The real painting that speaks a thousand words, inspires me, and reminds me why I went into medicine

The Doctor exhibited 1891 Sir Luke Fildes 1843-1927 Presented by Sir Henry Tate 1894 http://www.tate.org.uk/art/work/N01522

A few weeks ago, I wrote a brief piece about a chart that speaks a thousand words. It’s basically quite an obnoxious graphic that shows the proliferation of administrators in healthcare, compared to physicians, over the last few decades. I’d encourage anyone who wants to understand where US healthcare has gone wrong, to simply look at this chart (click here to see it).

At the opposite end of the pleasant visual spectrum, I’d like to discuss a painting that totally inspires me every time I look at it. It’s a very famous painting that many of you may have already seen before. You can view it above. And before reading on, really look at it for a moment.

The painting was commissioned by Sir Henry Tate (founder of the Tate Gallery) in London in 1890. Sir Tate gave Luke Fildes, a well-known artist at the time, license to paint a picture of his own choosing. Fildes decided that he would paint a picture from a moment in his life that had greatly affected him. In 1877, Filde’s first son had tragically died in infancy. The doctor who took care of his son was a dedicated and compassionate physician, who held attentive vigil over his ailing child. The character and disposition of the doctor left a deep impression on Fildes, at a time when he was beside himself with anxiety and emotion. This impression remained with him for the rest of his life. The simple devotion of the doctor is depicted so touchingly in the scene.

From the moment it went on display, the painting became a public sensation. This was Victorian England, there was no television or mass media, and large swathes of the population couldn’t even read. It was so popular that it toured Britain, garnering attention wherever it went. There was one report of somebody being so overwhelmed by the painting, that they died on the spot. It was then reprinted in America, where it also sold over a million copies.

The painting has since become an icon for one simple reason: It symbolizes the good, caring, humble doctor—in complete service to an ailing and vulnerable patient. To me, it also means something else in these tumultuous times in healthcare. It serves to remind me of the human connection that lies at the core of all good healthcare. In our current system, it’s sadly the patient who so often gets lost in everything. We are overwhelmed by bureaucracy and administration. The typical physician now spends the vast majority of their day performing mind-numbing bureaucratic tasks—typing and clicking away on a computer. Perhaps the painting today would even be called “The Provider”—if corporate medicine and the world of regulators had anything to do with it—and would undoubtedly show the provider staring at a computer screen with concern, instead of the actual patient.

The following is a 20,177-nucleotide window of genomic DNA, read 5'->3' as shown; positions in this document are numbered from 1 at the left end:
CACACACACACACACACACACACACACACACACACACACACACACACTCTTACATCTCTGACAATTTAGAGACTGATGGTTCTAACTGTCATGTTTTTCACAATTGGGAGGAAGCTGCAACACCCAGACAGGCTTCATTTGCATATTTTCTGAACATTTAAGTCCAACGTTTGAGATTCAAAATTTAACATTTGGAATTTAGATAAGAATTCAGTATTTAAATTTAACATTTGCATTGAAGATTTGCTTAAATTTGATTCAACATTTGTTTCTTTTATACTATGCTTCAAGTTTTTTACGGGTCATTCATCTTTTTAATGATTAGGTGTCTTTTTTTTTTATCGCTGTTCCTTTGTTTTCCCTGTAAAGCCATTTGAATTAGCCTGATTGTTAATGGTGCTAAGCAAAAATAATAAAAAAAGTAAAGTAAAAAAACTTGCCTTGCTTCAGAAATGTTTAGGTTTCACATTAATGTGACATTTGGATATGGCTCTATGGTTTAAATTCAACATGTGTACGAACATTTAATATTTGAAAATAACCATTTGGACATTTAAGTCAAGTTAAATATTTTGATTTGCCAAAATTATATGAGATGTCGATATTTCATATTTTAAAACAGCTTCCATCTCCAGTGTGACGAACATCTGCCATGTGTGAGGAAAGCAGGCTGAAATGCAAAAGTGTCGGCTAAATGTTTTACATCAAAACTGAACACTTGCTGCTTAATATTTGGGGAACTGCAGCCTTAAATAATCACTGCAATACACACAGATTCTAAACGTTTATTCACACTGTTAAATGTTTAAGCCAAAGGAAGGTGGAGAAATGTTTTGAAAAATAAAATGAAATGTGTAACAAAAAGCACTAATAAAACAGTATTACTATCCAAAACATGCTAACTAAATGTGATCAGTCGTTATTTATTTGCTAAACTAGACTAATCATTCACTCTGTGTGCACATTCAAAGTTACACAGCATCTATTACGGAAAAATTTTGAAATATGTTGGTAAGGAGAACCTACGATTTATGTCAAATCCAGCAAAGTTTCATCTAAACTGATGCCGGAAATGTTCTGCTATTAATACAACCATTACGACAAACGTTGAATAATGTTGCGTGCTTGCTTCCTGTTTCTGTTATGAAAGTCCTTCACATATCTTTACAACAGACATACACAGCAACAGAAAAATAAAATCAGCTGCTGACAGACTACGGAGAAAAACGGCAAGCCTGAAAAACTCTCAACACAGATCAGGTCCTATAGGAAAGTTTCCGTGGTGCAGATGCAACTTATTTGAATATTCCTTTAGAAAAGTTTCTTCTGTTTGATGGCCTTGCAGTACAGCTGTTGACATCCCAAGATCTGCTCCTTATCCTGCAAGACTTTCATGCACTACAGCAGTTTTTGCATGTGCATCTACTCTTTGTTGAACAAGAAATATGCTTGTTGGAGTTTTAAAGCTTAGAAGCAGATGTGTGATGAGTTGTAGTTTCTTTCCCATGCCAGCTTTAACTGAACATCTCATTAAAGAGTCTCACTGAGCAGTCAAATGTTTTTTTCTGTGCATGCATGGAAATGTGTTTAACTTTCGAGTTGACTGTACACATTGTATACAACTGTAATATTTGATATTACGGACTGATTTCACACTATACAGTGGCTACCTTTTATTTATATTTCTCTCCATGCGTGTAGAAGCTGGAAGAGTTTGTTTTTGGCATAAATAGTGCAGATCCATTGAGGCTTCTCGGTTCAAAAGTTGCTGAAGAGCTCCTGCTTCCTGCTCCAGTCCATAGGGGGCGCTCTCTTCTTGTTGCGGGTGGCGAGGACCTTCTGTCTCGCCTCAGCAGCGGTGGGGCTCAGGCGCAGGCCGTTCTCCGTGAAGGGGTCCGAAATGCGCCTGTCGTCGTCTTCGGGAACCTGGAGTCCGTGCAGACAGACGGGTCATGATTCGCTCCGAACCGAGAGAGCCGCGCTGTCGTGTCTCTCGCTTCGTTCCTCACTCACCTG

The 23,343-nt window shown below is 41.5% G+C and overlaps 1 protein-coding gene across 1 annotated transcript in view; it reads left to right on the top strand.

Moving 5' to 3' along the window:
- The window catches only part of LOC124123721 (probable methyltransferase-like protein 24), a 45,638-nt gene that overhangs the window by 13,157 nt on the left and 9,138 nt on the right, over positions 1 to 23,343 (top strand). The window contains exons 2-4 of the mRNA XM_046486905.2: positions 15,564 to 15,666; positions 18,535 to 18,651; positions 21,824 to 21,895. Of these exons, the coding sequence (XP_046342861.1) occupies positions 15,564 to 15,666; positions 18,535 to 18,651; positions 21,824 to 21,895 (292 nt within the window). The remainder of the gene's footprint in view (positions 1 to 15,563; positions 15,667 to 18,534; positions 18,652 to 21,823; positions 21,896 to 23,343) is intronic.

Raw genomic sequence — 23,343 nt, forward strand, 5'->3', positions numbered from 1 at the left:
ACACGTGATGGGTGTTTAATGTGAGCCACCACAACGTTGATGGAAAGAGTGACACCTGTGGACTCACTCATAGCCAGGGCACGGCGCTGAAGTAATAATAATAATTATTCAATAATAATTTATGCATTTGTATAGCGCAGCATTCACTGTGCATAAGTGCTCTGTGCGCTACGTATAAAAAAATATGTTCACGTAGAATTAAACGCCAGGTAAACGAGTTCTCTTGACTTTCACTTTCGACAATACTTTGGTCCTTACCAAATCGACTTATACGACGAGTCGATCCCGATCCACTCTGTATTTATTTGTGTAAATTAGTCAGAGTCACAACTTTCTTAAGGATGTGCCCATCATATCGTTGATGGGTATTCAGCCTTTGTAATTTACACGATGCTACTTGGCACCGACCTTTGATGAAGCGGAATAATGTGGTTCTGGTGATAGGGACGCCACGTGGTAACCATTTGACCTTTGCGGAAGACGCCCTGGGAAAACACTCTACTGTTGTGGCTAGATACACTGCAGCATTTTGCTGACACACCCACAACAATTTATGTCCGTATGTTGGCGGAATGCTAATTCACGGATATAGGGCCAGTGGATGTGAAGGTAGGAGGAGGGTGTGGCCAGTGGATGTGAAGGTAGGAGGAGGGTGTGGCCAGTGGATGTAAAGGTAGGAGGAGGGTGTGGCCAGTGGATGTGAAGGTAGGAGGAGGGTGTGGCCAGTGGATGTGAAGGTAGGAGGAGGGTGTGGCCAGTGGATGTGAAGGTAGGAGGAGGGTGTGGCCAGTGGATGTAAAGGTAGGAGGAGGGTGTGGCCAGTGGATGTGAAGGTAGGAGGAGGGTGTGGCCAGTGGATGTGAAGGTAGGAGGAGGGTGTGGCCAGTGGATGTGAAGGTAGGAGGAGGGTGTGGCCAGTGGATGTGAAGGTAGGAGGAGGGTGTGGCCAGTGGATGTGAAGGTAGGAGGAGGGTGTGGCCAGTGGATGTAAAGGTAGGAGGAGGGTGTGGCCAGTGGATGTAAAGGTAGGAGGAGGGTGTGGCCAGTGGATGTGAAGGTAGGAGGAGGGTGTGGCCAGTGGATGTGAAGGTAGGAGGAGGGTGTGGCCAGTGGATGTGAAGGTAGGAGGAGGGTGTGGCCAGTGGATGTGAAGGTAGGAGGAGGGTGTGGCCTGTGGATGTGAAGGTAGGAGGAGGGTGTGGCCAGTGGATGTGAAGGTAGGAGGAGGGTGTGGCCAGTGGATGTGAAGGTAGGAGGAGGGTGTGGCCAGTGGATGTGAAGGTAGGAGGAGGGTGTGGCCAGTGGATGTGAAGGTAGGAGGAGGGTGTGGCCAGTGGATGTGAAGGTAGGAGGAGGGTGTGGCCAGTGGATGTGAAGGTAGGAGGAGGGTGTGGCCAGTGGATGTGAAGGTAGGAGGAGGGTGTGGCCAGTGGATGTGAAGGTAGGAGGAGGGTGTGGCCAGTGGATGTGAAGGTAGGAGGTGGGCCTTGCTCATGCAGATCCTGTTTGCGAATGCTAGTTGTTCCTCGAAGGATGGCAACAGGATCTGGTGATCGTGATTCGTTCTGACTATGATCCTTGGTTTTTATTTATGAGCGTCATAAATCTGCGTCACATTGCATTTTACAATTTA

A while back, I wrote an article about an “old-school physician” I encountered, who made me reflect on how medicine has changed (you can read the article here). That’s the type of physician I had in mind when I first applied to do medicine. I was also privileged enough to be taught in medical school by physicians like that.

The Doctor represents the ideal that we should not only all be aspiring to, but also the ideal that will bring us the most career satisfaction. At a time when there’s an epidemic of physician burnout and job dissatisfaction—this 19th century painting should give us all pause for thought. Within that vision is symbolized an eternal truth. One that our patients are crying out for every single day. A good, caring doctor who connects with them and gives them gentle and honest attention.

suneel

Suneel Dhand is a physician, author and speaker. He is co-founder at DocsDox and founder at DocSpeak Communications. Learn more about him here.

Follow Suneel on Facebook: www.facebook.com/DrSuneelDhand

Twitter: @SuneelDhand

4 Comments
  1. January 23, 2018
    • January 23, 2018
  2. January 24, 2018
    • January 24, 2018

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